Brownwood and Brown County's emergency ambulance service, Guardian EMS, strives to live up to their motto of 'Responding at the speed of LIFE.' The latest addition to their fleet furthers that endeavor, utilizing an innovative approach to emergency response.

Jimmy Trowbridge, Guardian's local business development manager and a paramedic, now operates a vehicle equipped to respond to any emergency or call for ambulance services, more rapidly than the traditional EMS vehicle. 

The fully marked and lighted Dodge Durango contains the same equipment as an ambulance, providing everything a paramedic or EMT would need to treat and stabilize trauma victims and health related issues, lacking only the ability to transport patients. 

"It is an additional resource that allows for better emergency response in a number of scenarios," Trowbridge said. "We will try to have a paramedic operating it all times."

The advantage to having a paramedic on scene first is they are legally able to provide levels of care and treatment, beyond that of an EMT.

One of the ways this adds to the capabilities of the ambulance service is it allows for more personnel to be on a scene, without tying up a second ambulance, where additional transport is not needed. Additionally, this vehicle can respond to areas of a potential need for EMS, such as last spring's tornado in the Blanket area. Again, avoiding tying up an ambulance that might be needed elsewhere, this vehicle will stage near the affected area, able to respond within mere minutes or even seconds, significantly reducing response time.

Although it happens infrequently, there are times when all on-duty ambulances are on calls, transporting patients, or otherwise not immediately available. A paramedic in the Durango will be able to respond, assess, and provide life saving emergency care as needed, and have the patient ready for transport as soon as an ambulance does arrive on scene. 

"This vehicle and equipment will reduce the response time, reduce the time on scene, and reduce the transport time," Trowbridge said.

Dave Fair, administrative assistant to the Vice President of Operations, said, "EMS in Brown County has advanced light-years, over the last 10 to 15 years. The technology used today is so much more advanced."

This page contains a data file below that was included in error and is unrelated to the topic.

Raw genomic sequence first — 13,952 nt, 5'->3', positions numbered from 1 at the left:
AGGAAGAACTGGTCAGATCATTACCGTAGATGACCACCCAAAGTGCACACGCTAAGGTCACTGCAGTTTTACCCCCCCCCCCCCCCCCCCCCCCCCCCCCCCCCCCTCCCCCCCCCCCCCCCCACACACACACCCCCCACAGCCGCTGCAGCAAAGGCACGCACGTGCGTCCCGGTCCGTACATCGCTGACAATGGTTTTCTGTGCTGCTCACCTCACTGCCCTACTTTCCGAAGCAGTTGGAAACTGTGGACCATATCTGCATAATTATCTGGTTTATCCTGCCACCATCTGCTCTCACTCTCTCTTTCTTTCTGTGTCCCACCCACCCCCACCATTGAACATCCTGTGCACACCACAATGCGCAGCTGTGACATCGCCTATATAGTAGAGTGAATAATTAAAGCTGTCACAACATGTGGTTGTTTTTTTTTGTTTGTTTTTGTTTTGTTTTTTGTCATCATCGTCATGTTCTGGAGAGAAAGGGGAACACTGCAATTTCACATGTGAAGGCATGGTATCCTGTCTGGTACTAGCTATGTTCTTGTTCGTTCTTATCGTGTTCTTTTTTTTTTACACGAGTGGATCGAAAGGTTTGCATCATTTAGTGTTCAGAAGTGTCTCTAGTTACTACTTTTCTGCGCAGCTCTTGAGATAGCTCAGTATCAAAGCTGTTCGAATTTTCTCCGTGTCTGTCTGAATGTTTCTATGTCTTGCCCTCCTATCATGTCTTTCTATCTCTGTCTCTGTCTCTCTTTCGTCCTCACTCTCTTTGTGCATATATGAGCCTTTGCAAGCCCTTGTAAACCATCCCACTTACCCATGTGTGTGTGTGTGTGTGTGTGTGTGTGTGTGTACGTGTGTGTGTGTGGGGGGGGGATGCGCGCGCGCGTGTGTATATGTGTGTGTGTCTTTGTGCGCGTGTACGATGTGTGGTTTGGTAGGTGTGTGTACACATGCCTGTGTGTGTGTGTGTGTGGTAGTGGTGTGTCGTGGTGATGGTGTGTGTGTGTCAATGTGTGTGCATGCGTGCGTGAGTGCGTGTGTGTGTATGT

That technology will be available on this vehicle, as well, including the cardiac monitor for twelve lead EKG. 

Fair added, "You have what is known as the Golden Hour." This is the time following a serious medical event such as cardiac arrest, respiratory arrest, or traumatic injury, in which crucial procedures must be administered to increase the likelihood of survival. "This resource will reduce the loss of time in the Golden Hour."

"We have seen an increase in calls for ambulances, for whatever medical need people need, including just medical advice," Trowbridge said, "It's become more and more like the old time doctor house calls."

Because of that, ambulances are much more apt to be occupied, when a second or third call is received. Likewise, the new vehicle will be able to respond to the needs of police and fire personnel, where there is only a slight risk of EMS need, freeing ambulances to continue the usual function.

Another advantage to the addition of the Durango is that is will be fully equipped as a mobile command center, for multiple casualty / multi-agency emergency operations. In addition to being capable of handling a high volume, mobile triage station, it will allow for more flexibility in implementing a seamless operational plan.

Fair said the use of such vehicles is a fairly recent innovation in EMS response, being tested in several areas. He likened it to the use of motorcycles by Israeli emergency services, to navigate heavy traffic in response to high casualty events.

Overall, the employment of the new vehicle provides significant benefit to area residents, at a notably modest cost.